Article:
The barrister’s son Arthur appears one day while Henry’s watches for the rag and bone man. When they are together Henry learns the air tastes like ozone. Life is dandelion yellow, mortar-cracking its way through the cobbled paths of gossip and hypocrisy. A dance of swords begins around their transformative and effulgent friendship. Through this arterial-deep connection Henry will learn he is the rag and bone man, a collector of thought rags, a player upon hollow bones.
Henry and Arthur find themselves at the door of Martha, former flash mob girl and convict. They learn that ‘witch’ is what powerful men call a woman who scares them, and devil is the name for their discomfort. Her ribald tutelage takes Henry to the crossroads to play the devil for no lesser prize than his sanity. Along this crooked path they meet the spiritualist Clara. The stakes become ever greater, as the straitjacket of public opinion switches to a chokehold. How far outside the boundaries of town, church and law dare they walk together?
Henry’s fairytale, at times a monstertale, is about the outliers, the unfinished business, the people who get lost behind the suspension dots, the silenced ones whose stories all have times that come. If you choose to walk with the rag and bone man into the belly of Hobart’s dreaming life, strange is a place and we’re headed to it.
The Rag and Bone Man represents my first Australian novel and could be considered my first contribution to the Tasmanian Gothic genre, but also a homage to the New Sincerity. Whilst containing a certain supernatural flavour there is an open question around this work whether the events described represent actual objective reality, or the workings of the protagonists enflamed psyche. For this reason I consider this my first literary book, one that seeks to grapple with what the Tasmanian author Christopher Koch called the 'invisible race who are part of that hidden life: people who are different from those in the ordinary world.'
'Everything must happen when the rag and bone man comes back to town. Bring out your bones! Bring out your dead! Bring out your momento mori’s and your dolls with missing eyes! Bring out the abortions of your life history! The bits that didn’t fit together properly. The essential parts of yourself you put up for sale when desperate, but have never stopped trying to buy back...'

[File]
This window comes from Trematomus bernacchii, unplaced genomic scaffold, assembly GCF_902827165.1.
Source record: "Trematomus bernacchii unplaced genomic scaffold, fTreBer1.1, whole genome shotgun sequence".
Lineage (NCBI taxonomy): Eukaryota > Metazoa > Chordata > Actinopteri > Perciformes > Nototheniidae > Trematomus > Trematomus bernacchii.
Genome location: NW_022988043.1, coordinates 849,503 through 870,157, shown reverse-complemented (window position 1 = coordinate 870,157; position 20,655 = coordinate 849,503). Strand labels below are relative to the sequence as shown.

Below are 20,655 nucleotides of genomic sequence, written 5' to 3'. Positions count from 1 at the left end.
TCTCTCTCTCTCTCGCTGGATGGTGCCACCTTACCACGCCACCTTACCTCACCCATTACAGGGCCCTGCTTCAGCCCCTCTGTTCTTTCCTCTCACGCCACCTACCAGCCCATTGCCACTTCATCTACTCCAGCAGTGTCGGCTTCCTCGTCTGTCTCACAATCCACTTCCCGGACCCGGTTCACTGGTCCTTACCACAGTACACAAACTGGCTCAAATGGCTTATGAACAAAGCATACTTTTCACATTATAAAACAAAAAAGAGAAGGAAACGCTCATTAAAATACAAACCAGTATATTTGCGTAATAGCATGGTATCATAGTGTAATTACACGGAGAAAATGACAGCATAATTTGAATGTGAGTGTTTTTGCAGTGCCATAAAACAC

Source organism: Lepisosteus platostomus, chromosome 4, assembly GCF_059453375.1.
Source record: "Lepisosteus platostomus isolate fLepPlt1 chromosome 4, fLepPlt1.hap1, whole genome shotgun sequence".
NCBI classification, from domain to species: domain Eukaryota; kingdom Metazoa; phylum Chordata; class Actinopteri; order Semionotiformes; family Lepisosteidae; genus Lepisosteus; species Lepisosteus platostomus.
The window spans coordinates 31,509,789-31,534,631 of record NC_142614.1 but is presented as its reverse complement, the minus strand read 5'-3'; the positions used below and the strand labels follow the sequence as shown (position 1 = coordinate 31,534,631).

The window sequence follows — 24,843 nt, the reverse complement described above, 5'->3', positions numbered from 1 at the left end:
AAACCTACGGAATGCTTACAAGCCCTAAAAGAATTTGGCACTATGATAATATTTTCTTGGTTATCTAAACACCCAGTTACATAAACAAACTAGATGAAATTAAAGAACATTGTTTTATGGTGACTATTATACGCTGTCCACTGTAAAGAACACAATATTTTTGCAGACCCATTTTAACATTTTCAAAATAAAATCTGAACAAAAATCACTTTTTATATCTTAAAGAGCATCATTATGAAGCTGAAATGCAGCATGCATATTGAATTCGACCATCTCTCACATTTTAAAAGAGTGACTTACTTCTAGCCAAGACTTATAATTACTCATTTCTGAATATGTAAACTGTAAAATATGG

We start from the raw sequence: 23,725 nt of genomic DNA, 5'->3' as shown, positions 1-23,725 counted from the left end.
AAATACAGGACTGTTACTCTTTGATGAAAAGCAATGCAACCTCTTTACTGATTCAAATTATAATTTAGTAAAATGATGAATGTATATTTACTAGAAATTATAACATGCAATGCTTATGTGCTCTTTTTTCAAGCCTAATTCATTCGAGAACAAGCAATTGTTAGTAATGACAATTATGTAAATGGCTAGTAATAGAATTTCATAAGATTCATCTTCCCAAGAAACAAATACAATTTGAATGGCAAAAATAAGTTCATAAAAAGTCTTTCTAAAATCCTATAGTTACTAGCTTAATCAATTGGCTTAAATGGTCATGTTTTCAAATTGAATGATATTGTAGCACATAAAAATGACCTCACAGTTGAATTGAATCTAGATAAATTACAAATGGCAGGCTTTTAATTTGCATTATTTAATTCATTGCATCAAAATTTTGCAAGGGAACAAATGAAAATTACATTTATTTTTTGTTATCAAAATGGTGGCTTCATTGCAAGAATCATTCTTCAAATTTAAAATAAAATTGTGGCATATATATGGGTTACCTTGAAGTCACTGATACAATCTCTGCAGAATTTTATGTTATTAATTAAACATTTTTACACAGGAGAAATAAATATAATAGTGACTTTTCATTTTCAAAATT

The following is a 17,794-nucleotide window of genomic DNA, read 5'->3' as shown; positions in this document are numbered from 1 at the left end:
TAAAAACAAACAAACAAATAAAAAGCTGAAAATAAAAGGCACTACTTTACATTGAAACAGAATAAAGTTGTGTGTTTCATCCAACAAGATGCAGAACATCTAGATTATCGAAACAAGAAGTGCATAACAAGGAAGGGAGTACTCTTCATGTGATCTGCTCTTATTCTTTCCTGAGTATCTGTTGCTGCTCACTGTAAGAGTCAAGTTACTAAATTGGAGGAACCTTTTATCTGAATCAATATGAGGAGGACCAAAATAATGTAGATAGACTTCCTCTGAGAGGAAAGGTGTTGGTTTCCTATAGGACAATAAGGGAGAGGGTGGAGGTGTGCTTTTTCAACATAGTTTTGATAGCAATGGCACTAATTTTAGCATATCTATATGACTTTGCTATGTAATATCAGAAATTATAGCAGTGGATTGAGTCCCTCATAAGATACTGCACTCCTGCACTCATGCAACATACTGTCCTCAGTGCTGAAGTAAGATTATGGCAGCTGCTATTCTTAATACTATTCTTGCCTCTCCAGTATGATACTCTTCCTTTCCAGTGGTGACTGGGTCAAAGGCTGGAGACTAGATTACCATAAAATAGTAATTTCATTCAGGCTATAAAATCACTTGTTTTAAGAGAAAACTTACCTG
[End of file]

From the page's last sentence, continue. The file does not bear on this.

In The Rag and Bone Man this other, hidden life, of the city of Hobart in the 1850's walks dizzily along the lines between vision and metaphor, madness and magic, sincerity and self-consciousness.
'The goblin man had crept up into my hideout, dragging me up the stairs of the cheap guesthouse and through the complicity of my human flesh, already partly of the goblin nature, injected me with his venom. Now as I sweated and twitched my dreams were absinthe fumed, murky green and venal. My spirit did combat inside every cell in my body, fighting for my life against the smallpox spirit and the yellow cholora mist. I fought for the right to the inviolate light I carried in my heart, sparked from a pure source in the land far across the Westward seas… In my body I must convert this poison, the diseases of my age, and make them work for me, or I would be consumed by the spreading nothing of modernity.
Sometimes while I fought for dominion over myself I would wake soaked in dank sweat and scrawl words that came up from the dreg places. The words crawled out of the laudanum bottles and the wet tunnels of the city that dripped with chthonian echoes. I was down near the stews, you see. Near the tailend of the rivulet in Wapping, just above where the abattoirs voided the blood and shit-tubes of animals straight into the life-vein of the town.
The words were my rudder among the echoing cobblestones, dog carcasses and fetid dreams of poverty. When I was conscious I stared at the words as if they could nail down reality. As if the shifting threads, the code behind the universe’s apparent outward form, were being nailed into place by my words at a nowl point.